- Remember Parkinson’s law. Parkinson’s law is the adage that “work expands so as to fill the time which is available for its completion”, which signifies that the more time we dedicate in advance to a certain task, the longer it will take to complete it, even if it could have been completed in a shorter period of time. Based on this, the less time you give yourself to make a decision, the faster you will make it.
- Make sure that you haven’t already decided and now you just need to act. Sometimes, and especially when we’re averse to a certain action or anxious about it, we delay even when we already know what we need to do. It’s important to identify these situations, and then either take action directly or find ways to push yourself to take action, for example by creating an appropriate plan of action or by getting someone to give you the motivational boost that you need.
There’s no need for you to use all of these techniques. Rather, you should find the ones that you believe will help you the most, and focus on implementing those when trying to make decisions faster. As you make progress, you can try to use new techniques from the list, and figure out which ones work for you and which ones don’t.
How to make hard decisions
When it comes to making a hard decision, you should try to deal with it as you would other decisions, by conducting a proper decision-making process. However, if you find yourself in a situation where you still can’t choose, there are various techniques you can use:
- Focus on the concrete facts. If you feel that you’re getting lost in all the available information and hypothetical scenarios, try to shut most of these out, and focus only on the most basic, indisputable facts that you know.
- Use a decision-making aid. Common aids that you can use include a pro-con list, where you outline all the advantages and disadvantages of each of the available options, a decision matrix, where you systematically analyze and rank the attributes and outcomes of the available options, and a decision tree, where you map out the follow-up options and outcomes that each choice will lead to.
- Eliminate weak options. Even if you’re not sure which option of the available options is best, you might be able to figure out which options are clearly inferior, and then eliminate them in order to make it easier to assess the decision as a whole. Note that, when doing this, it can help to understand the concept of dominant and dominated strategies in game theory.
- Create decision pairs. If you’re struggling to compare multiple options to each other, try creating decision pairs between sets of two options, and choose the best option in each of these pairs to narrow down all your alternatives.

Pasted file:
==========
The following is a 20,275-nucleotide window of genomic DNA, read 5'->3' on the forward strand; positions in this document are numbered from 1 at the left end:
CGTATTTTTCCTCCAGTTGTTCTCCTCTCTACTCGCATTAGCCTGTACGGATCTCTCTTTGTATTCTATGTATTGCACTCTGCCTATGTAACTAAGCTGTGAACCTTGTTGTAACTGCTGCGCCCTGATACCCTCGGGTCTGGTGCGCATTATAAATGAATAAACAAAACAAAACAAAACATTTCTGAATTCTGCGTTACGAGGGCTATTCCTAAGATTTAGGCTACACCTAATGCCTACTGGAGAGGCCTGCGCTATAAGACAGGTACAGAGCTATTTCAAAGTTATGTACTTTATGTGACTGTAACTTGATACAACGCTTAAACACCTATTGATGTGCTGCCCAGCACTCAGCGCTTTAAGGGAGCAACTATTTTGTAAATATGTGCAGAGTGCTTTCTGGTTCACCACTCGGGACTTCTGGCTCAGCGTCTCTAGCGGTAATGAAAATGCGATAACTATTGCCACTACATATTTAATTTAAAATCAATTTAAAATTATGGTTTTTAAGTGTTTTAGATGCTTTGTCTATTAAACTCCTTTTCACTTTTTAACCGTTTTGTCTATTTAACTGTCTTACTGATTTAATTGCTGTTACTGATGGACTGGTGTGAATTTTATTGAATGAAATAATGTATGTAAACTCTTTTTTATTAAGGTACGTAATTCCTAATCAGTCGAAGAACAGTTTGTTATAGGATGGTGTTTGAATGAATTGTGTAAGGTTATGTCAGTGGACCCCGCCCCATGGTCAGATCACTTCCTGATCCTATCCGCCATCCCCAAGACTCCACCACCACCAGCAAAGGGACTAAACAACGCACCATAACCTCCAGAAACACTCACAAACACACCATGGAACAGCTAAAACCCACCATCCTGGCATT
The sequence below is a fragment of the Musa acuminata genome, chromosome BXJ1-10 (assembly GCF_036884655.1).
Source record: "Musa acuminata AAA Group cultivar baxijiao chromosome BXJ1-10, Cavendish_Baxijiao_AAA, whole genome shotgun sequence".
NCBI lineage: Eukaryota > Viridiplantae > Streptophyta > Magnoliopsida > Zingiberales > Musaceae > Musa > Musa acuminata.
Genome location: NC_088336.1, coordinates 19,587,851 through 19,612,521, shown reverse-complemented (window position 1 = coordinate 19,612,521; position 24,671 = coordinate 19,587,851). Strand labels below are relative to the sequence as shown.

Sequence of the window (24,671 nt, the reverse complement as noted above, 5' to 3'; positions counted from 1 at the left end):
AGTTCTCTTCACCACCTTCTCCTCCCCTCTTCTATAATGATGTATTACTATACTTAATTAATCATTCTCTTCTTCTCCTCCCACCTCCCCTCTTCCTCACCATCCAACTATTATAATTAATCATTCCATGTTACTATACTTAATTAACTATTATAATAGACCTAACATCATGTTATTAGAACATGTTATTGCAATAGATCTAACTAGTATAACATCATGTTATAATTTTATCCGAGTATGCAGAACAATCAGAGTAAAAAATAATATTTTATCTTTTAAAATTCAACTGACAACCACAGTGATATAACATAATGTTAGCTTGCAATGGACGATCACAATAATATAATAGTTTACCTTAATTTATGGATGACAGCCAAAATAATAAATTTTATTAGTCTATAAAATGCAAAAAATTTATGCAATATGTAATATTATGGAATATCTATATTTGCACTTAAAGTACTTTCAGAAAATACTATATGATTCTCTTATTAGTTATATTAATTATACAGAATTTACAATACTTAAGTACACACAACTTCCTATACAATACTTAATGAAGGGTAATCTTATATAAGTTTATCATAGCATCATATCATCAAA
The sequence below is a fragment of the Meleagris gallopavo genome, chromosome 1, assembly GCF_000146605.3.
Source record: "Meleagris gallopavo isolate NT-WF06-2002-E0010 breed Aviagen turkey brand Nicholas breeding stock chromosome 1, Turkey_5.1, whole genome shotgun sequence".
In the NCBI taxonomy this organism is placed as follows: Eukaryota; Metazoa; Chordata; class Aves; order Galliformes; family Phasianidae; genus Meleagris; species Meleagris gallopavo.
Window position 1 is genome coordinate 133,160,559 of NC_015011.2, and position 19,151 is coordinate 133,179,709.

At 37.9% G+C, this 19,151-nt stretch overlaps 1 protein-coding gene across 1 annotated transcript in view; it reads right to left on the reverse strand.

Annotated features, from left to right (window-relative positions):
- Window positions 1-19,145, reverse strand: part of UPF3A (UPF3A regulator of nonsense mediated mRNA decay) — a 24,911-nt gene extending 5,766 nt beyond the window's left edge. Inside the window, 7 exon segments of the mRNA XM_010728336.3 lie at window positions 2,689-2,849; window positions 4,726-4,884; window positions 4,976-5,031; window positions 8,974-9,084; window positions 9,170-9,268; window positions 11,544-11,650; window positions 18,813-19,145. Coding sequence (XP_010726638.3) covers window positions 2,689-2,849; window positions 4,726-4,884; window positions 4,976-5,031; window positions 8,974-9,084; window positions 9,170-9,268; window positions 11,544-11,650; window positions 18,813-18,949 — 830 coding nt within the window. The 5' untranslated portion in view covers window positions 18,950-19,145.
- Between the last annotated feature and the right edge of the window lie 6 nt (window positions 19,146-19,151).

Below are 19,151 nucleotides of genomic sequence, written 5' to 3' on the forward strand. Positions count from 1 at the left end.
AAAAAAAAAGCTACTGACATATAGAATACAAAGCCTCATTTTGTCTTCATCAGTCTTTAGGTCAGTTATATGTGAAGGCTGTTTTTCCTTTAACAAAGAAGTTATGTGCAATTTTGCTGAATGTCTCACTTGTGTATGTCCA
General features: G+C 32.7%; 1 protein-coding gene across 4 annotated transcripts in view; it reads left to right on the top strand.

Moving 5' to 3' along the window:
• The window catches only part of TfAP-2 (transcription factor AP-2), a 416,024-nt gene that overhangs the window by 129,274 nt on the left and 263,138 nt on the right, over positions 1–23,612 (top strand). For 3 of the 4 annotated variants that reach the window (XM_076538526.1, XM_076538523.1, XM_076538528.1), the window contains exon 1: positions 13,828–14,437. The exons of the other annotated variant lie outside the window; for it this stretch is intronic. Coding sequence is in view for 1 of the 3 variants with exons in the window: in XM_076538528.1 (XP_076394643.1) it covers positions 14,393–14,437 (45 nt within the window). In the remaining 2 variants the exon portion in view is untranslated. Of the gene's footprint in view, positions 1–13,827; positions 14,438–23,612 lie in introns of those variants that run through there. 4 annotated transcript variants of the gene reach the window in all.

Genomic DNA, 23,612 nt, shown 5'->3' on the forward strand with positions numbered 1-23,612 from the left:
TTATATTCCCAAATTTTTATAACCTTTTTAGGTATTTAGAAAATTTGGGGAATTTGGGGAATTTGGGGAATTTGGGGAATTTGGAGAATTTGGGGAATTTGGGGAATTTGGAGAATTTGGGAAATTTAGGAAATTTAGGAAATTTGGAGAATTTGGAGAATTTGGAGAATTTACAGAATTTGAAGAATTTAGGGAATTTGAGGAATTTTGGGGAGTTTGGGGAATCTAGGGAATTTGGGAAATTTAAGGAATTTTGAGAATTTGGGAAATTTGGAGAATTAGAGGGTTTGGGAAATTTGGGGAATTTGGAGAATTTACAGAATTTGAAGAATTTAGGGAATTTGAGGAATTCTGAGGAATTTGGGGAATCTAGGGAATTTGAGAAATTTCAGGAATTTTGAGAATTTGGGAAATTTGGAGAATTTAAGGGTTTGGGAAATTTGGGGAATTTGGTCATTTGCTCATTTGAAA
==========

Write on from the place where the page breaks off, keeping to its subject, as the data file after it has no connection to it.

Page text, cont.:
- Look at secondary factors. If you can’t choose between several options based on the primary factors that you care about, try looking at secondary factors instead. For example, if you can’t decide between two jobs based on factors such as salary and how interesting the job is, try looking at factors that you haven’t previously considered, such as the type of commute involved.
- Recognize that certain options are on a par. When different options are on a par, that means that they’re similar in terms of value, even though they are distinctly different from one another. Recognizing that certain options are on a par can help you make hard decisions, by helping you internalize that each option is going to be different from the others, and therefore can’t be compared directly based on the same narrow metrics.
- Question your goals and priorities. For example, if you’re struggling to choose between jobs, because one job offers more prestige while another offers a chance to work on something that you’re passionate about, ask yourself why you care about prestige in the first place.
- Implement the principle of ‘memento mori’. Memento mori is a Latin phrase that means “remember that you will die”. It is meant to remind you of your own mortality, and of the brevity and fragility of human life. This principle can be useful to keep in mind when it comes to identifying your goals, primarily when it comes to big, life-changing decisions.
- Visualize the outcomes of choosing different options. This can help you better understand how you value each potential outcome, and how you will feel if you achieve it. The better you visualize the outcomes, the better this technique will work.